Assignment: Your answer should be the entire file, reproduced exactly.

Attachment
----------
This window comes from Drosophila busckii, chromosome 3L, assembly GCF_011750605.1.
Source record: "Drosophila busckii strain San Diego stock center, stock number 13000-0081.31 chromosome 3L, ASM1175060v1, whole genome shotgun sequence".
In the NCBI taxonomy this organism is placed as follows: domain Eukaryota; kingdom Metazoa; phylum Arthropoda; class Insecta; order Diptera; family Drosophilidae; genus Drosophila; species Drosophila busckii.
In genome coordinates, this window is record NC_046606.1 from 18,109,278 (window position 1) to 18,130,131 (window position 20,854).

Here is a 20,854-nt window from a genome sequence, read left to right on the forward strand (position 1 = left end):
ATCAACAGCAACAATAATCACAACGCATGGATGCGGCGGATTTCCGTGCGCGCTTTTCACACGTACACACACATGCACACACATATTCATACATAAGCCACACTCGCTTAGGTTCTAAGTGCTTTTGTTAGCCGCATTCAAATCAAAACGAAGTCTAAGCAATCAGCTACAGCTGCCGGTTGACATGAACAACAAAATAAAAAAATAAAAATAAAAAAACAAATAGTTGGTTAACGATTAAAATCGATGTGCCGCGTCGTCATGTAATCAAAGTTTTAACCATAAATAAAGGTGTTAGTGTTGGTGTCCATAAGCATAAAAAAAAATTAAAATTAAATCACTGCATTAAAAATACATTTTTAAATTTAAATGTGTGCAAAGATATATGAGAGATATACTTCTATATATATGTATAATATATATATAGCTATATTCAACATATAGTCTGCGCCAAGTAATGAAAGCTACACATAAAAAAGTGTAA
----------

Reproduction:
This window comes from Drosophila busckii, chromosome 3L, assembly GCF_011750605.1.
Source record: "Drosophila busckii strain San Diego stock center, stock number 13000-0081.31 chromosome 3L, ASM1175060v1, whole genome shotgun sequence".
In the NCBI taxonomy this organism is placed as follows: domain Eukaryota; kingdom Metazoa; phylum Arthropoda; class Insecta; order Diptera; family Drosophilidae; genus Drosophila; species Drosophila busckii.
In genome coordinates, this window is record NC_046606.1 from 18,109,278 (window position 1) to 18,130,131 (window position 20,854).

Here is a 20,854-nt window from a genome sequence, read left to right on the forward strand (position 1 = left end):
ATCAACAGCAACAATAATCACAACGCATGGATGCGGCGGATTTCCGTGCGCGCTTTTCACACGTACACACACATGCACACACATATTCATACATAAGCCACACTCGCTTAGGTTCTAAGTGCTTTTGTTAGCCGCATTCAAATCAAAACGAAGTCTAAGCAATCAGCTACAGCTGCCGGTTGACATGAACAACAAAATAAAAAAATAAAAATAAAAAAACAAATAGTTGGTTAACGATTAAAATCGATGTGCCGCGTCGTCATGTAATCAAAGTTTTAACCATAAATAAAGGTGTTAGTGTTGGTGTCCATAAGCATAAAAAAAAATTAAAATTAAATCACTGCATTAAAAATACATTTTTAAATTTAAATGTGTGCAAAGATATATGAGAGATATACTTCTATATATATGTATAATATATATATAGCTATATTCAACATATAGTCTGCGCCAAGTAATGAAAGCTACACATAAAAAAGTGTAA